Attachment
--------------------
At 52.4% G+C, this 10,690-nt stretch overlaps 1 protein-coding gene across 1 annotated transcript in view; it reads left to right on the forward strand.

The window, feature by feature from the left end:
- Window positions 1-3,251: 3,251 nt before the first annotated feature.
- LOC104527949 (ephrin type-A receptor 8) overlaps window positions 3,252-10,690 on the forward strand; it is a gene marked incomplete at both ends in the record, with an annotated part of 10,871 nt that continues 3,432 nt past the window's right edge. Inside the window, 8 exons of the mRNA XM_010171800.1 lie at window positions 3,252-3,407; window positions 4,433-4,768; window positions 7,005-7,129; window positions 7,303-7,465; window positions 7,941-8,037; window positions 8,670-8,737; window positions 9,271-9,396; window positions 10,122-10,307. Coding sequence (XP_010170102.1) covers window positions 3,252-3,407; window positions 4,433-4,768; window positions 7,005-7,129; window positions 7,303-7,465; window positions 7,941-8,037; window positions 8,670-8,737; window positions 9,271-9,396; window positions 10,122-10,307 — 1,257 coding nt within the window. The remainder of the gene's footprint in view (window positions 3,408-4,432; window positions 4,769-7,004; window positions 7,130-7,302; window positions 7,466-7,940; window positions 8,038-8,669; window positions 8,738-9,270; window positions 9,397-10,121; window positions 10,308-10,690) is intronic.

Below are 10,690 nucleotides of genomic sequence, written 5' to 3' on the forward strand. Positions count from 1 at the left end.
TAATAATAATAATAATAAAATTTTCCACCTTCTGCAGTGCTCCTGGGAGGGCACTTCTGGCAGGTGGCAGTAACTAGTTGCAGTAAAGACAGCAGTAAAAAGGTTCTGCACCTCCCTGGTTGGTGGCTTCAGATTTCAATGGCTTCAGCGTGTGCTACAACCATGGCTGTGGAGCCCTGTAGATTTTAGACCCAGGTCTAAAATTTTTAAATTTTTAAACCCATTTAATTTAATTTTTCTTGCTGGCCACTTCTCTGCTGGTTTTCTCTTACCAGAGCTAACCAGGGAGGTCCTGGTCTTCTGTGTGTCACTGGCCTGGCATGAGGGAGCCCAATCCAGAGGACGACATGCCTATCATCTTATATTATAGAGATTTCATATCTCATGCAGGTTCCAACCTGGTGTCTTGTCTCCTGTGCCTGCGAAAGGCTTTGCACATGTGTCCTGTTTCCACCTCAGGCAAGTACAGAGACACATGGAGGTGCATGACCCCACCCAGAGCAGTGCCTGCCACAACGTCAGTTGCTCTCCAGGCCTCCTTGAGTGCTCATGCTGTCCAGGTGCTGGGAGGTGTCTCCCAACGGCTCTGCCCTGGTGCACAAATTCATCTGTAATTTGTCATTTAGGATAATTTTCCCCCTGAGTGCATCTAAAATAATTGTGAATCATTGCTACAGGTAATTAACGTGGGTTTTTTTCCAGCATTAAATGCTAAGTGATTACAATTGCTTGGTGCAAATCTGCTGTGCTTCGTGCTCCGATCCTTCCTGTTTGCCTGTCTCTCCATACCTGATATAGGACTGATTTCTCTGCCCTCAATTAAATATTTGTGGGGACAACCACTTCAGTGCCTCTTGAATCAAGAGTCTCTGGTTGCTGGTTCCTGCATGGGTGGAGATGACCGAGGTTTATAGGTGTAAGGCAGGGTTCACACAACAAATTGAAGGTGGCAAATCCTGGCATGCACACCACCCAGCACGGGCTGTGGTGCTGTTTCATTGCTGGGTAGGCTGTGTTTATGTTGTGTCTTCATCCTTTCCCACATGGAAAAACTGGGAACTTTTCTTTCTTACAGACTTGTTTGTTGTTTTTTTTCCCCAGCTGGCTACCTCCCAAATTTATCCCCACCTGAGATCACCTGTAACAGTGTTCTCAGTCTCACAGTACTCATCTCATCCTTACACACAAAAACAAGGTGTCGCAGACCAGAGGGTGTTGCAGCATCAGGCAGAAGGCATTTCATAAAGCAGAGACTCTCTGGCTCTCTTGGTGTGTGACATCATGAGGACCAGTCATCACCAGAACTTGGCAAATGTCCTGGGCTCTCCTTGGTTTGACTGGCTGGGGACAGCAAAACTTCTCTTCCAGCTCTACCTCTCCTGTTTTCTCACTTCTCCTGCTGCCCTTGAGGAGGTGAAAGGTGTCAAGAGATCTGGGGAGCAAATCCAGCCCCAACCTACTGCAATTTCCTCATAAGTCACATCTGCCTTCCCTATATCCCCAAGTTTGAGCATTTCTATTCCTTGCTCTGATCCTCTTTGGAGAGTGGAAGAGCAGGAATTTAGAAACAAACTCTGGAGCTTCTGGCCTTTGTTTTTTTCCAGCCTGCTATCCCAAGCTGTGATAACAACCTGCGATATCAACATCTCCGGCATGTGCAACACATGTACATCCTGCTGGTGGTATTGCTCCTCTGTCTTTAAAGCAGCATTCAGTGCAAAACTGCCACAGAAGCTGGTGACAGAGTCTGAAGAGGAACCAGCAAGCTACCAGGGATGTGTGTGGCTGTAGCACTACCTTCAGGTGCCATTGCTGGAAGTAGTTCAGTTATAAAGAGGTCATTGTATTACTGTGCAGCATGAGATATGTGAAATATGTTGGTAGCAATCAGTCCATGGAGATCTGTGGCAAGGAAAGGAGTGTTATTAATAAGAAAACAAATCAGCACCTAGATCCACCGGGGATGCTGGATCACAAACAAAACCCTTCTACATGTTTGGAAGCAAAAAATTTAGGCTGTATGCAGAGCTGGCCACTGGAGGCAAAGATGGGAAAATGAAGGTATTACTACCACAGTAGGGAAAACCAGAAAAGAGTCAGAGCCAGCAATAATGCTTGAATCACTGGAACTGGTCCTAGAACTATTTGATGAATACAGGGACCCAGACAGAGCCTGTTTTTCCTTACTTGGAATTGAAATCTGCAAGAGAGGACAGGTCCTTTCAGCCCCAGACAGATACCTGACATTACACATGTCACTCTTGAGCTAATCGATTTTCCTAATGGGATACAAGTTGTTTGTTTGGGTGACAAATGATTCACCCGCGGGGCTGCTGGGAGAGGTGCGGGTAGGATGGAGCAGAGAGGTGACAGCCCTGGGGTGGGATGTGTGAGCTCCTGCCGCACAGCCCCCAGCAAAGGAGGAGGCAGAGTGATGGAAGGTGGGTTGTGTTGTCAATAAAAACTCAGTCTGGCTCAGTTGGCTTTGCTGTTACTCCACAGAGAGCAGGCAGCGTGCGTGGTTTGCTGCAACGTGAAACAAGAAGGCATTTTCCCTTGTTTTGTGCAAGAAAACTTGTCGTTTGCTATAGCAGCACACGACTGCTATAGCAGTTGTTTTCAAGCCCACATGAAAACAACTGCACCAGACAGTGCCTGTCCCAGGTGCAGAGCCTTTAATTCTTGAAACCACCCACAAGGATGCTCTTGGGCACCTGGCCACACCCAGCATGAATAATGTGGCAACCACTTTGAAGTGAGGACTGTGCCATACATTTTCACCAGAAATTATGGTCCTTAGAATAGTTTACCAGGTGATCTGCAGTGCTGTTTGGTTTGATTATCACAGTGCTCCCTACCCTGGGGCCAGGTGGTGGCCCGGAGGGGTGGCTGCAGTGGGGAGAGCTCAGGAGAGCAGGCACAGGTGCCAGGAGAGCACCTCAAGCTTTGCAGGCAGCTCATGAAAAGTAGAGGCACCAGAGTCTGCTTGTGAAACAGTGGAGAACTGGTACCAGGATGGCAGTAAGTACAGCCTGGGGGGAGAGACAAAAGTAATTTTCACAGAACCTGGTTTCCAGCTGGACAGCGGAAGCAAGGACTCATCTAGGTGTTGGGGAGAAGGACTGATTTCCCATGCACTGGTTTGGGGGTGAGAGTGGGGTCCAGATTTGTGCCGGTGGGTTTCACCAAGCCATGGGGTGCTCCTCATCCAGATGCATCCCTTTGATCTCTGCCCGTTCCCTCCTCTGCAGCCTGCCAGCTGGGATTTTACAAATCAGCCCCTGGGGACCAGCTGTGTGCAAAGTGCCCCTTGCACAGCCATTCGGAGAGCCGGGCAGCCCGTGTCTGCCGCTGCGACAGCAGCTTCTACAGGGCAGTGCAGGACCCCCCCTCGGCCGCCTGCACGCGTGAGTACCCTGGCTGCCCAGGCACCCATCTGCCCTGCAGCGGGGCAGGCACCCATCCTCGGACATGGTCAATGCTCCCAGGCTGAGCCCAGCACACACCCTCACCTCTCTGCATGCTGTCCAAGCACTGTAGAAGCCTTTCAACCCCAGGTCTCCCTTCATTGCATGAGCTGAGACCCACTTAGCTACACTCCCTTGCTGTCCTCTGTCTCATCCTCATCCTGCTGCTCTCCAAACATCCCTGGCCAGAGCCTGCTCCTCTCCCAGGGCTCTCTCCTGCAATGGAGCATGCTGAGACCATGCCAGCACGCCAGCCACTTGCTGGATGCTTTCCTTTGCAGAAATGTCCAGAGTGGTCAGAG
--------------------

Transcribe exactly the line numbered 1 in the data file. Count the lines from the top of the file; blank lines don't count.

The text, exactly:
At 52.4% G+C, this 10,690-nt stretch overlaps 1 protein-coding gene across 1 annotated transcript in view; it reads left to right on the forward strand.